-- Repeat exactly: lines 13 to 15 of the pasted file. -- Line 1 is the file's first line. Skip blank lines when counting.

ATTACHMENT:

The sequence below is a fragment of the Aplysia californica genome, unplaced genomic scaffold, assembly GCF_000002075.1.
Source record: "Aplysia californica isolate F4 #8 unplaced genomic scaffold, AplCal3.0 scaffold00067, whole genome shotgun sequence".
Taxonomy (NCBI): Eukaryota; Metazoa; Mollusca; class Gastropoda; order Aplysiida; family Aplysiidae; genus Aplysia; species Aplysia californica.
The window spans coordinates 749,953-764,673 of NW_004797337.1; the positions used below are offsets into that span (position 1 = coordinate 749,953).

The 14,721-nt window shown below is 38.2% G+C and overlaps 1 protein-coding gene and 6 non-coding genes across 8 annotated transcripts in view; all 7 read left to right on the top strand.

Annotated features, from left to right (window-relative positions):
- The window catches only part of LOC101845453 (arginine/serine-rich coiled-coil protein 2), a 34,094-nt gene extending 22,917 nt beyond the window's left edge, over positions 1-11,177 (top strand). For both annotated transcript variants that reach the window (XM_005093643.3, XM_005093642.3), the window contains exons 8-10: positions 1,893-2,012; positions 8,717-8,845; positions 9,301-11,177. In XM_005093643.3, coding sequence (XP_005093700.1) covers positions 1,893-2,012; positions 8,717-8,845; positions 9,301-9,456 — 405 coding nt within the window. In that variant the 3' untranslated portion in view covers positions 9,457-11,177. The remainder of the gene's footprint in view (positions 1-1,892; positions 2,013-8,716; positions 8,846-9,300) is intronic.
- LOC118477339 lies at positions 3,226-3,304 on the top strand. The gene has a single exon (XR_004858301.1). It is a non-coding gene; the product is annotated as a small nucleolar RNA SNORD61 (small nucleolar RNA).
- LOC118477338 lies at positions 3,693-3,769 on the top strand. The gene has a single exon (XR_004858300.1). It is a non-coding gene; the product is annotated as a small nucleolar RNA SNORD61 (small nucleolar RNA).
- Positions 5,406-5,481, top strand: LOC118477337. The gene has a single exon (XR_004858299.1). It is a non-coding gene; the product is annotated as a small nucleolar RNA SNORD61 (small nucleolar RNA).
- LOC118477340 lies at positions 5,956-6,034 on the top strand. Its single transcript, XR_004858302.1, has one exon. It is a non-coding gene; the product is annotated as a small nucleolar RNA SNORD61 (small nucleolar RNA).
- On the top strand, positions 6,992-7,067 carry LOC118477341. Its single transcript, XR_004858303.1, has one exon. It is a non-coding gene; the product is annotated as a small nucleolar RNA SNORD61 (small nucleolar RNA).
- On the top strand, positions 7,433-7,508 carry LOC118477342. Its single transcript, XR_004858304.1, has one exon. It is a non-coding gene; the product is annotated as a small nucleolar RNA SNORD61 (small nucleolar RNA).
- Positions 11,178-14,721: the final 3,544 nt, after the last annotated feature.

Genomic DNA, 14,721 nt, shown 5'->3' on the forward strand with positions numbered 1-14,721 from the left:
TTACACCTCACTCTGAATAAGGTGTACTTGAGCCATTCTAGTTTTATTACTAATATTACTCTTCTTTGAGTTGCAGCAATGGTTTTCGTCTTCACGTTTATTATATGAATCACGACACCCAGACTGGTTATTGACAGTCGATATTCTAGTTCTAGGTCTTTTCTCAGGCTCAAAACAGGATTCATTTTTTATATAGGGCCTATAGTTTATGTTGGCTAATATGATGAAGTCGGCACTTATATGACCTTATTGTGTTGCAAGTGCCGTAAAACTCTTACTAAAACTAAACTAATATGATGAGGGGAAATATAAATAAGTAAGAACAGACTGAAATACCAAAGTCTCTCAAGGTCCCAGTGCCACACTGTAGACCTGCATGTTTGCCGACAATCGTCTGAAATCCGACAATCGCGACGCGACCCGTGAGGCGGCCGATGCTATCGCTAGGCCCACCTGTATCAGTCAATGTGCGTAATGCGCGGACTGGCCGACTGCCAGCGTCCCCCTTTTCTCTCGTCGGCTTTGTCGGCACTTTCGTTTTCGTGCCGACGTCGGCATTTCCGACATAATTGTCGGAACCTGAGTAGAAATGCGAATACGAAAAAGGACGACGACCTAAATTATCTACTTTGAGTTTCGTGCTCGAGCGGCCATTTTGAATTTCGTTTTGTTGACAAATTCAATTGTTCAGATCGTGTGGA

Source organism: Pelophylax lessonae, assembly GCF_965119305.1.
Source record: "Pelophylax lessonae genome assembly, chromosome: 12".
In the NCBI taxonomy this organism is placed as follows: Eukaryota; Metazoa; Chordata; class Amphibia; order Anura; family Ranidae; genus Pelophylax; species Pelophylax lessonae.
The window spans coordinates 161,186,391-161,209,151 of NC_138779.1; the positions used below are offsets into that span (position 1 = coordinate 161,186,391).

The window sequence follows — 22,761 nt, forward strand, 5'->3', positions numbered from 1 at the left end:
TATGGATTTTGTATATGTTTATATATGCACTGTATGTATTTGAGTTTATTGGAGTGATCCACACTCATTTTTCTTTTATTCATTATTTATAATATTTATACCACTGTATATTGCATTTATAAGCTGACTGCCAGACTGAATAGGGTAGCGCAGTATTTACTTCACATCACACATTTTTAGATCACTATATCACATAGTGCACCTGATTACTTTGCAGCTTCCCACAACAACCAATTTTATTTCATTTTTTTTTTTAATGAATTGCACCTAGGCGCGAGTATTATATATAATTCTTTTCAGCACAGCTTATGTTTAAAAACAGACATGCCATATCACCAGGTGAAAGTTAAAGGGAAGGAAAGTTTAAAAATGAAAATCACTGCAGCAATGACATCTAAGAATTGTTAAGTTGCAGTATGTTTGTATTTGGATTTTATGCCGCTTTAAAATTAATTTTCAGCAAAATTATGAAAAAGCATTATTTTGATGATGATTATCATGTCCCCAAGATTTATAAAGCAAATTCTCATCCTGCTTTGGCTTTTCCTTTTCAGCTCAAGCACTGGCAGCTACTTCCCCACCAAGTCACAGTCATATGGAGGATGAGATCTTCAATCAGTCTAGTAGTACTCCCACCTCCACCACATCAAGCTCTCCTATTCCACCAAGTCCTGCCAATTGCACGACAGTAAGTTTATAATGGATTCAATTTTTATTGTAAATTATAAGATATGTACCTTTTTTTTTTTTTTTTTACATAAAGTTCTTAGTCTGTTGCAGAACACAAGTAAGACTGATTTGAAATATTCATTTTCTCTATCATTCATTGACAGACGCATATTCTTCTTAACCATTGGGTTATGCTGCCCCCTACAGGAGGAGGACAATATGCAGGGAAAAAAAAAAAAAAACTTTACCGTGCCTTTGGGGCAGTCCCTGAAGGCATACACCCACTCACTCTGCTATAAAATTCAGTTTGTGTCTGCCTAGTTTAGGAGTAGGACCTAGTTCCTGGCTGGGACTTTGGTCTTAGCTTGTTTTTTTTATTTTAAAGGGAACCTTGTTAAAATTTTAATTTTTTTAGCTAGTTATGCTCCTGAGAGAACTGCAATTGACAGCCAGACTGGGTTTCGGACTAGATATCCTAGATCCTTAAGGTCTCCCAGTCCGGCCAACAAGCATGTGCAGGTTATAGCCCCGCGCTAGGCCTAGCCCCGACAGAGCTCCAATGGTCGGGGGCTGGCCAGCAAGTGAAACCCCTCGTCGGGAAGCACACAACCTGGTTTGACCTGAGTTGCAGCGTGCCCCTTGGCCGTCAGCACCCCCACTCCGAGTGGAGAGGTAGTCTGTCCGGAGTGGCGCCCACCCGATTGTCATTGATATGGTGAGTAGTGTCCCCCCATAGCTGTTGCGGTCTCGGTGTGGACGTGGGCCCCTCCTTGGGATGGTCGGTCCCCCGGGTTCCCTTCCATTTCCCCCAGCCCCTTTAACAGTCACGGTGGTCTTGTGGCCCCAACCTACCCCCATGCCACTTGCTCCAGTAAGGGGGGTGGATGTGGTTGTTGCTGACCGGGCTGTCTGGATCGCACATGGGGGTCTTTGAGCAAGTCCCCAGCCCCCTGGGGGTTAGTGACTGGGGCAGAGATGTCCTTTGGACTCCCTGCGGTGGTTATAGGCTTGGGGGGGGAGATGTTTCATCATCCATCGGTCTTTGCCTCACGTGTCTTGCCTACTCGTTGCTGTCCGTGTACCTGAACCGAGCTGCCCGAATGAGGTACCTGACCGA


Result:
- On the top strand, positions 7,433-7,508 carry LOC118477342. Its single transcript, XR_004858304.1, has one exon. It is a non-coding gene; the product is annotated as a small nucleolar RNA SNORD61 (small nucleolar RNA).
- Positions 11,178-14,721: the final 3,544 nt, after the last annotated feature.

Genomic DNA, 14,721 nt, shown 5'->3' on the forward strand with positions numbered 1-14,721 from the left: